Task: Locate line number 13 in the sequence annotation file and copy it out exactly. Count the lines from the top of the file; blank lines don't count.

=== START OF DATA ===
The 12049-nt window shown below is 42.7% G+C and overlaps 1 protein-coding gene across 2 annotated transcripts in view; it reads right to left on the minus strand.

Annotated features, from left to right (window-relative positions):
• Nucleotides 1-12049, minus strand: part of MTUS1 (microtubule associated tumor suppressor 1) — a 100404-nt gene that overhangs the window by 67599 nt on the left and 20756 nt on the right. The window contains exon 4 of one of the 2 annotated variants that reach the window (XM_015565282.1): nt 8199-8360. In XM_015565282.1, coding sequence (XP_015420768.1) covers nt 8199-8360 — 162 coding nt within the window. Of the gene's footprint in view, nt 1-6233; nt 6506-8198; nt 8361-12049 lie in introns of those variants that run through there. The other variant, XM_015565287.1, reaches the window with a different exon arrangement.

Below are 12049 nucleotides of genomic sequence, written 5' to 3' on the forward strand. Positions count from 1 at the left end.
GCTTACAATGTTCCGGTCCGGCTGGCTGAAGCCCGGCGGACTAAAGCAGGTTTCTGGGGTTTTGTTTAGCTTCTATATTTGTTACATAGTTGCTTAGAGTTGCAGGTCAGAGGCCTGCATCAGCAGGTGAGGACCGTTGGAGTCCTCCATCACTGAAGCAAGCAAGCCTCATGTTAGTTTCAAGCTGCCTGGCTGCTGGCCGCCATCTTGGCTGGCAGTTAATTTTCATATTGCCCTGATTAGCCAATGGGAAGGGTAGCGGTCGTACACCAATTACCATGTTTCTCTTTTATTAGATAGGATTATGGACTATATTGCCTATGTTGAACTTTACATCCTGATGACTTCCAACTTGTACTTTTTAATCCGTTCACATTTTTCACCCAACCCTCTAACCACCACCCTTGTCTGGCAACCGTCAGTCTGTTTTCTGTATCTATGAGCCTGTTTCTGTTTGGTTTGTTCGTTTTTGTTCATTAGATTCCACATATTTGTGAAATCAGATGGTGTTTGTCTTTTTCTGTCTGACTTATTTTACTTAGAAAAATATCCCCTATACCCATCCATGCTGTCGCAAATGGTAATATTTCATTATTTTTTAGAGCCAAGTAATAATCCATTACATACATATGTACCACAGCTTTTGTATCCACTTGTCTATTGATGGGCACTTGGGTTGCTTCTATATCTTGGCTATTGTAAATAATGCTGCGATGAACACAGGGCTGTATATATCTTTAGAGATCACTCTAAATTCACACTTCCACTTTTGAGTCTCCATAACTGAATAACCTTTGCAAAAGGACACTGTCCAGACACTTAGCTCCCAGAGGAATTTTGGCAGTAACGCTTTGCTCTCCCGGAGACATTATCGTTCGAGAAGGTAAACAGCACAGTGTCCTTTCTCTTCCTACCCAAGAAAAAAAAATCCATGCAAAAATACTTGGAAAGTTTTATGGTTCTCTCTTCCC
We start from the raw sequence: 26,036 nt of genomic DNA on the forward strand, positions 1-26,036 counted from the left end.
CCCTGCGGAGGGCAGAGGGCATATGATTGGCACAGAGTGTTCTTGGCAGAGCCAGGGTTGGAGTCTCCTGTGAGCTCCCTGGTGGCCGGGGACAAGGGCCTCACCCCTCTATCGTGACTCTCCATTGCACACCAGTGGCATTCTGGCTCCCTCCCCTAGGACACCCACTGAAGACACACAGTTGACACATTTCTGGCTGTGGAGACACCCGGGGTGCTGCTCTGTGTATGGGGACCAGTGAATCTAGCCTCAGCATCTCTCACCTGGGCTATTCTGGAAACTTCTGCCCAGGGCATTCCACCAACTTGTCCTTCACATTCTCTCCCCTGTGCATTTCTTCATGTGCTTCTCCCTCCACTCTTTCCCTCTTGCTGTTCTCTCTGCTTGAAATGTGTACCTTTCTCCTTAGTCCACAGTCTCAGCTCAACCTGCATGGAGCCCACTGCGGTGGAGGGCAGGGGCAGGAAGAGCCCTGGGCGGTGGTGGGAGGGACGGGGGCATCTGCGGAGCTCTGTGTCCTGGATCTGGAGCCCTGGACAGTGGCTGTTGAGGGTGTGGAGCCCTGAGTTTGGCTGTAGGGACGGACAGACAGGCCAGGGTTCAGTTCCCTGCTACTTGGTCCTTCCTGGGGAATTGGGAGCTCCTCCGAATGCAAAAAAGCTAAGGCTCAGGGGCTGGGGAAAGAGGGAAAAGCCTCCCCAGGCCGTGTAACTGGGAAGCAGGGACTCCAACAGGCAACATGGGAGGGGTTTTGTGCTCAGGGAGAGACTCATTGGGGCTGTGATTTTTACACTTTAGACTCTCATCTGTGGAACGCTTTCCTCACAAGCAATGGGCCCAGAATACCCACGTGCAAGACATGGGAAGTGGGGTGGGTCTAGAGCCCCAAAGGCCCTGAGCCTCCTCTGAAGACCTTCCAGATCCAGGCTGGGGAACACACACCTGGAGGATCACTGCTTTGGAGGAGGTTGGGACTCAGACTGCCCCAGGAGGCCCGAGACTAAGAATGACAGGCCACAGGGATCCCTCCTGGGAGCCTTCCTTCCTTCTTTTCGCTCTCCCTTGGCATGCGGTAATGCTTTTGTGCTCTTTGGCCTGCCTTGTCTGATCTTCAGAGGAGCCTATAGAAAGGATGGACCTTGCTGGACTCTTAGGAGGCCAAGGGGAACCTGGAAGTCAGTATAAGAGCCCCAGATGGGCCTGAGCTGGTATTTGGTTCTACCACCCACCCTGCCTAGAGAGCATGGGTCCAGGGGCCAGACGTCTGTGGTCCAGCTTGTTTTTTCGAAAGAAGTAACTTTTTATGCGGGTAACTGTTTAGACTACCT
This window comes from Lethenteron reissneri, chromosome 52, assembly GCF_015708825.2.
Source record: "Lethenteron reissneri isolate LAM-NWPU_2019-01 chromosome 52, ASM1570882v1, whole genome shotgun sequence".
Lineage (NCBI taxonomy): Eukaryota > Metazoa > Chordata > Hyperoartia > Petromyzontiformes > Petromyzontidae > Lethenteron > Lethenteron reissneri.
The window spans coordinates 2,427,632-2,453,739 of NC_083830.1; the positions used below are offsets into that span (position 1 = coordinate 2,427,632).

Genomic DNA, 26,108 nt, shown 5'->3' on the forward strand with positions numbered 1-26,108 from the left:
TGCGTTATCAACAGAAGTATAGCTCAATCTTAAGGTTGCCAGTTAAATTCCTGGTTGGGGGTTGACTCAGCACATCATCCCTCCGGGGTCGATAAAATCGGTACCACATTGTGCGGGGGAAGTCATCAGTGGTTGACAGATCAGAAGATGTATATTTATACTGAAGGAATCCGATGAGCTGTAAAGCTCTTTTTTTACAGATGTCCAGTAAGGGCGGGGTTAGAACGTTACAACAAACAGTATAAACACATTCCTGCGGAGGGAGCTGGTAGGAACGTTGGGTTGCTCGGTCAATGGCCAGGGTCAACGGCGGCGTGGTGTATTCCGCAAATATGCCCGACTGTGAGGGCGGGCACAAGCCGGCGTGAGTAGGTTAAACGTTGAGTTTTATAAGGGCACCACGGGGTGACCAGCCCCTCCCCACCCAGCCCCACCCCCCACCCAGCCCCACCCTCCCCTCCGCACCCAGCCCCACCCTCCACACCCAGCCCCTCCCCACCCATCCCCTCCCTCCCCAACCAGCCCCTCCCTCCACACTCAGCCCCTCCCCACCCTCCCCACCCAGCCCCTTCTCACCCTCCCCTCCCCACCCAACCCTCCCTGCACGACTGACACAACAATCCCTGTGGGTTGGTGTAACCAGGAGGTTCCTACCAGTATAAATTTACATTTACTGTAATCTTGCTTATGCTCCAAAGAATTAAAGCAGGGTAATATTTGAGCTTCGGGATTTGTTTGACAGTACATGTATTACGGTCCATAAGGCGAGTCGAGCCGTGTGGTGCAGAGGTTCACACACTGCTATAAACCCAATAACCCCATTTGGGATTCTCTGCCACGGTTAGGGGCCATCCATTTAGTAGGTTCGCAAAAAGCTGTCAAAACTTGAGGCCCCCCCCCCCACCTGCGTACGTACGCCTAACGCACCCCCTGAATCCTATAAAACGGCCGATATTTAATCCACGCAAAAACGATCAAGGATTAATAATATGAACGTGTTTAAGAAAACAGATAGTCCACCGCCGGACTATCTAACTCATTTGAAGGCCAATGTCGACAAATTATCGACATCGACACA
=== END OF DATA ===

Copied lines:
TGCGTTATCAACAGAAGTATAGCTCAATCTTAAGGTTGCCAGTTAAATTCCTGGTTGGGGGTTGACTCAGCACATCATCCCTCCGGGGTCGATAAAATCGGTACCACATTGTGCGGGGGAAGTCATCAGTGGTTGACAGATCAGAAGATGTATATTTATACTGAAGGAATCCGATGAGCTGTAAAGCTCTTTTTTTACAGATGTCCAGTAAGGGCGGGGTTAGAACGTTACAACAAACAGTATAAACACATTCCTGCGGAGGGAGCTGGTAGGAACGTTGGGTTGCTCGGTCAATGGCCAGGGTCAACGGCGGCGTGGTGTATTCCGCAAATATGCCCGACTGTGAGGGCGGGCACAAGCCGGCGTGAGTAGGTTAAACGTTGAGTTTTATAAGGGCACCACGGGGTGACCAGCCCCTCCCCACCCAGCCCCACCCCCCACCCAGCCCCACCCTCCCCTCCGCACCCAGCCCCACCCTCCACACCCAGCCCCTCCCCACCCATCCCCTCCCTCCCCAACCAGCCCCTCCCTCCACACTCAGCCCCTCCCCACCCTCCCCACCCAGCCCCTTCTCACCCTCCCCTCCCCACCCAACCCTCCCTGCACGACTGACACAACAATCCCTGTGGGTTGGTGTAACCAGGAGGTTCCTACCAGTATAAATTTACATTTACTGTAATCTTGCTTATGCTCCAAAGAATTAAAGCAGGGTAATATTTGAGCTTCGGGATTTGTTTGACAGTACATGTATTACGGTCCATAAGGCGAGTCGAGCCGTGTGGTGCAGAGGTTCACACACTGCTATAAACCCAATAACCCCATTTGGGATTCTCTGCCACGGTTAGGGGCCATCCATTTAGTAGGTTCGCAAAAAGCTGTCAAAACTTGAGGCCCCCCCCCCCACCTGCGTACGTACGCCTAACGCACCCCCTGAATCCTATAAAACGGCCGATATTTAATCCACGCAAAAACGATCAAGGATTAATAATATGAACGTGTTTAAGAAAACAGATAGTCCACCGCCGGACTATCTAACTCATTTGAAGGCCAATGTCGACAAATTATCGACATCGACACA